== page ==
Children's comedy, in which a talking rottweiler has its private parts inspected, subject to complaints

This accounted for a third of all complaints to IFCO during 2018.

Children's comedy, in which a talking rottweiler has its private parts inspected, subject to complaints

A scene from the children’s comedy Show Dogs, in which a talking rottweiler has its private parts inspected by a judge, was the subject of eight complaints to the Irish Film Classification Office (IFCO) this year.

This accounted for a third of all complaints to IFCO during 2018. Other films that attracted criticism from members of the public included Red Sparrow, The Shape of Water, and Jumanji: Welcome to the Jungle.

There was also a complaint arising from the fact that a trailer for the Famine-based revenge movie Black ’47 was mistakenly shown immediately before a screening of Pope Francis: A Man of His Word.

Animated comedy-drama Isle of Dogs, in which all canines are banished to live on an island, also attracted a complaint over the phrase “son of a bitch” – “whether meant as a pun or not”.

One cinemagoer complained to IFCO about the general-certified Tad the Lost Explorer and the Secret of King Midas, in which they said “the level of violence was unacceptable”.

The complainant contrasted this with the level of violence in the G-rated Disney animation Frozen, which they said was “quite low”, making it “easy to cover young eyes for a minute or two until it passes”.

There were three complaints about Red Sparrow, a spy thriller starring Jennifer Lawrence. One of these branded the film “extremely disturbing” and said: “I can legitimately say that I was in shock when I left the cinema. There were scenes in that movie that included genitalia on display… is this no longer considered explicit…? Usually in a 16s [movie] there might be a bare rear but not full frontal nudity?”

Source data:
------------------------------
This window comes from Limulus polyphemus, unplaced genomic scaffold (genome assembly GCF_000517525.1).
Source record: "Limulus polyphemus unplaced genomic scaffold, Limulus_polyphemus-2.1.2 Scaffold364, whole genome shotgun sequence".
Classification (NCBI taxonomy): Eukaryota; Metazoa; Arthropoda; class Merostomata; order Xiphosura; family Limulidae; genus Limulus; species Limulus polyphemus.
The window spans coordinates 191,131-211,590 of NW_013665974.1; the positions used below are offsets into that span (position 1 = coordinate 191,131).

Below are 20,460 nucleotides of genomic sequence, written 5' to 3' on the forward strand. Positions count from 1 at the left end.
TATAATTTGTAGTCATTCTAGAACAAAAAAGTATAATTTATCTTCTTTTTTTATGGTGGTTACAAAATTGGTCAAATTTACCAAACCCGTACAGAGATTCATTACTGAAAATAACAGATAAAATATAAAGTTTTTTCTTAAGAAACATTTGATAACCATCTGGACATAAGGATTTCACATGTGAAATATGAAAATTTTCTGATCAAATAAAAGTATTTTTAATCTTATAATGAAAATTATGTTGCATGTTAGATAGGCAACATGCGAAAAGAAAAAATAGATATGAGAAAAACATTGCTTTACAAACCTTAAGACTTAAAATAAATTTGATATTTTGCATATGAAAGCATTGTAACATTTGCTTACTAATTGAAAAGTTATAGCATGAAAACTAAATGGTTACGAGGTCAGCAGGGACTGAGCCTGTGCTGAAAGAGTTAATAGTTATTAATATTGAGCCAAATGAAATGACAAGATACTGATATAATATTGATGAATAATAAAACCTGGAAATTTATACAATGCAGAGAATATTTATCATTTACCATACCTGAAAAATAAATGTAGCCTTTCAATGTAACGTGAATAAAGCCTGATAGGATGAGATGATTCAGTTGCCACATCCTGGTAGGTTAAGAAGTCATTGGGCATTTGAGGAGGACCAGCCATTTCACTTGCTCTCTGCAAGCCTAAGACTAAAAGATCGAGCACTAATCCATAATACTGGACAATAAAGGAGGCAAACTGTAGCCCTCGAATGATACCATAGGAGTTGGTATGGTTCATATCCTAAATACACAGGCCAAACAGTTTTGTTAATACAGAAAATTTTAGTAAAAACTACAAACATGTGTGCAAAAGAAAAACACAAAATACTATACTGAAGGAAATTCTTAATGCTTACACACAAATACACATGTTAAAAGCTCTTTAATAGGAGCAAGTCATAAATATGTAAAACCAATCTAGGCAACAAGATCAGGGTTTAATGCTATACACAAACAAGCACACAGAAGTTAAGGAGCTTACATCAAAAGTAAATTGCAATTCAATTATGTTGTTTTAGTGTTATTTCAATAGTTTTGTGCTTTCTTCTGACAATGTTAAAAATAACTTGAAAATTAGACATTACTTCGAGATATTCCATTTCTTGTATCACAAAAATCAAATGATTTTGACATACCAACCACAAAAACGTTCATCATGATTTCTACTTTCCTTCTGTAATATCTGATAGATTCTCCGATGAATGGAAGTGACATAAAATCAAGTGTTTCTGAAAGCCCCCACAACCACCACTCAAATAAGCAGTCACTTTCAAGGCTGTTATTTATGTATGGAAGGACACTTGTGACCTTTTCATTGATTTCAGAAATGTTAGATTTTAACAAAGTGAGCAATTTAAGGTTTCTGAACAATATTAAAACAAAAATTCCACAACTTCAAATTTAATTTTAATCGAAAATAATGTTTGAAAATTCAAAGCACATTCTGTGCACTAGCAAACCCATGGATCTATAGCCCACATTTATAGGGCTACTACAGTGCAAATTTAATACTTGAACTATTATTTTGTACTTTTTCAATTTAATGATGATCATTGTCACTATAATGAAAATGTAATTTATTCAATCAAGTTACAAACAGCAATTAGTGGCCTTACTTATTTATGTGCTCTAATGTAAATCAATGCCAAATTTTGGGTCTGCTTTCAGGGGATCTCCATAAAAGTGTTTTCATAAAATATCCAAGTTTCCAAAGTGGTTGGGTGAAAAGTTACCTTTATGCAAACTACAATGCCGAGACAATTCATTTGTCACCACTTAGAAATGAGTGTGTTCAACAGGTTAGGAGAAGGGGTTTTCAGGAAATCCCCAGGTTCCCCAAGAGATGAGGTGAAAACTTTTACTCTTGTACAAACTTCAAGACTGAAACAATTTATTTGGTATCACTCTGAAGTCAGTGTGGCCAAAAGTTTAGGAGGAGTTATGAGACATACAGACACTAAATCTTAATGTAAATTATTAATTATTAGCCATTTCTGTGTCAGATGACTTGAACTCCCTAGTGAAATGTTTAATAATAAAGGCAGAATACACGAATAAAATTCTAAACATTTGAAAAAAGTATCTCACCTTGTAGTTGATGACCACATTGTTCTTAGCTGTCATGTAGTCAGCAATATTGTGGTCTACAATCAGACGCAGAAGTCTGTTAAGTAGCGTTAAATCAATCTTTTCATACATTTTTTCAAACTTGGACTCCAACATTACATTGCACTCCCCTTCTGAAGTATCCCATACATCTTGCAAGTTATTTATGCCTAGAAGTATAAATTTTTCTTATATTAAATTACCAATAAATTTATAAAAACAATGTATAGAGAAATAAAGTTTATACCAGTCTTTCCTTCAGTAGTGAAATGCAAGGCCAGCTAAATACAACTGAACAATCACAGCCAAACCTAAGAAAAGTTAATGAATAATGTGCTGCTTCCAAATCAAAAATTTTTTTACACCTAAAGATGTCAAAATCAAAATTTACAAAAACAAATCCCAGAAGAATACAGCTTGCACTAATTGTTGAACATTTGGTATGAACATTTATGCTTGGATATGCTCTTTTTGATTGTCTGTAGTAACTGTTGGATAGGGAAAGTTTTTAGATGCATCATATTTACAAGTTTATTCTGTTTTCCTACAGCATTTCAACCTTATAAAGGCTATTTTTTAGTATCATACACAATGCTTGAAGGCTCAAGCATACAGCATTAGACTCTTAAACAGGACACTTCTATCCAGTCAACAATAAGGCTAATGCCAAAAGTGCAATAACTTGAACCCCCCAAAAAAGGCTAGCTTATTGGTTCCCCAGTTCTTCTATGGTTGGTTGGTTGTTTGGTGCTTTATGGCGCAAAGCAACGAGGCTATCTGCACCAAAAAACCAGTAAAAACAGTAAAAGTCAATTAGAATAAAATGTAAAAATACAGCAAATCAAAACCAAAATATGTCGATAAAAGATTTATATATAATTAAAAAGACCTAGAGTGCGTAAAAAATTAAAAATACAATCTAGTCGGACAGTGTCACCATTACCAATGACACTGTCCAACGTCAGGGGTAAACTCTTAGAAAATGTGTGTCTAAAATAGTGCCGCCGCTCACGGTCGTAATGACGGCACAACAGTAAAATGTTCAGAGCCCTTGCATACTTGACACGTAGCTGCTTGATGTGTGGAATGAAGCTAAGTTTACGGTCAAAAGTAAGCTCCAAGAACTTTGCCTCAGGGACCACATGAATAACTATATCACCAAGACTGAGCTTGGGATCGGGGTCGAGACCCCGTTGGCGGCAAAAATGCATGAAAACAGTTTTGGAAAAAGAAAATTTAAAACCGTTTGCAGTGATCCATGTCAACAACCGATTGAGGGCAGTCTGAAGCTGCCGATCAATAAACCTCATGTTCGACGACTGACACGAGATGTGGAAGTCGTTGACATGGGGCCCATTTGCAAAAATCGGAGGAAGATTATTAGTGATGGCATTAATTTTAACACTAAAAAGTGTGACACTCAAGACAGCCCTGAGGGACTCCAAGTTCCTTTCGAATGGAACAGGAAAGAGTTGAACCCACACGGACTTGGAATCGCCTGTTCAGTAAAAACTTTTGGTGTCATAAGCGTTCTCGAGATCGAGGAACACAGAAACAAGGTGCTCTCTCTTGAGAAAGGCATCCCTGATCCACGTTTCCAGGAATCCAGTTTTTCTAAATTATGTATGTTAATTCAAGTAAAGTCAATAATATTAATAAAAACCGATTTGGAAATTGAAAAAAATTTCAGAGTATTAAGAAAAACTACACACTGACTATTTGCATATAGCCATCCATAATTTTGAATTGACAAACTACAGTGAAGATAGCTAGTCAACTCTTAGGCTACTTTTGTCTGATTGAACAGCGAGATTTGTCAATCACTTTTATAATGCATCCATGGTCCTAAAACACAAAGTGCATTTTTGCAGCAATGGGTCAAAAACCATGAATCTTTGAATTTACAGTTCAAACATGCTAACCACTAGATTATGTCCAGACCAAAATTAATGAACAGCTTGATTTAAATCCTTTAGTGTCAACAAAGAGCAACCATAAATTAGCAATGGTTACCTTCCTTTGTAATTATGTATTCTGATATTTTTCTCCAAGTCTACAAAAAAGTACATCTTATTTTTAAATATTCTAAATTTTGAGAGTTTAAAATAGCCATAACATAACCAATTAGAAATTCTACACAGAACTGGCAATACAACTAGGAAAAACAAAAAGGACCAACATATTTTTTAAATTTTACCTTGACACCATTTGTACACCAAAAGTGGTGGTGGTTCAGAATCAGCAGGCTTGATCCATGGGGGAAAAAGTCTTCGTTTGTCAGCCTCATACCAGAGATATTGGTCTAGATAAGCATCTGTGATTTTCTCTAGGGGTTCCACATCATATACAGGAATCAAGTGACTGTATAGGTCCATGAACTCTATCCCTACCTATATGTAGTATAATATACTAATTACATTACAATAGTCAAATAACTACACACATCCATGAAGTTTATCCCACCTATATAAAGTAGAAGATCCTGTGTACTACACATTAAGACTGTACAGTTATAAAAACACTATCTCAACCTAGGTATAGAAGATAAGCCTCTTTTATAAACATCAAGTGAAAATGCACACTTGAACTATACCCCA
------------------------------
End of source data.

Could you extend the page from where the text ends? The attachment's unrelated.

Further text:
The Shape of Water, which won four Oscars last March, was the subject of one complaint over a torture scene described as “very sadistic”. In his reply, director of film classification, Ger Connolly, accepted that the scene was “undoubtedly gory” but said it was not gratuitous.

The highest number of complaints were received in relation to Show Dogs, which was branded “pro-paedophile” and “a mechanism for grooming children” by people who contacted IFCO.

The complaints related to a scene cut from the film in the US but retained in the version shown at Irish cinemas. In it, a talking dog called Max is advised to ‘go to his happy place’ while his genitals are examined by a dog-show judge. “Max is trained to suppress a ‘no’ feeling when some stranger feels him up… This is an offensive pro-groomer message in a kids film,” wrote one complainant who called for IFCO to ban the film. In response to eight complaints about Show Dogs, assistant film classifier, David Power, said IFCO’s classifiers “didn’t ascribe any hidden meaning or subtext to the scenes".

A total of 24 complaints were received by IFCO to date this year – one less than in 2017. Other productions subject to complaints include A House With Clocks in its Walls, A Star is Born, and computer game Fortnite.

While most complaints contended that a higher rating was required for films, one complainant wrote to IFCO to argue that Halloween’s 18 rating had been “too harsh”. However, David Power explained that some moments of “brutal violence” in the film had exceeded what was acceptable for a 16 rating.

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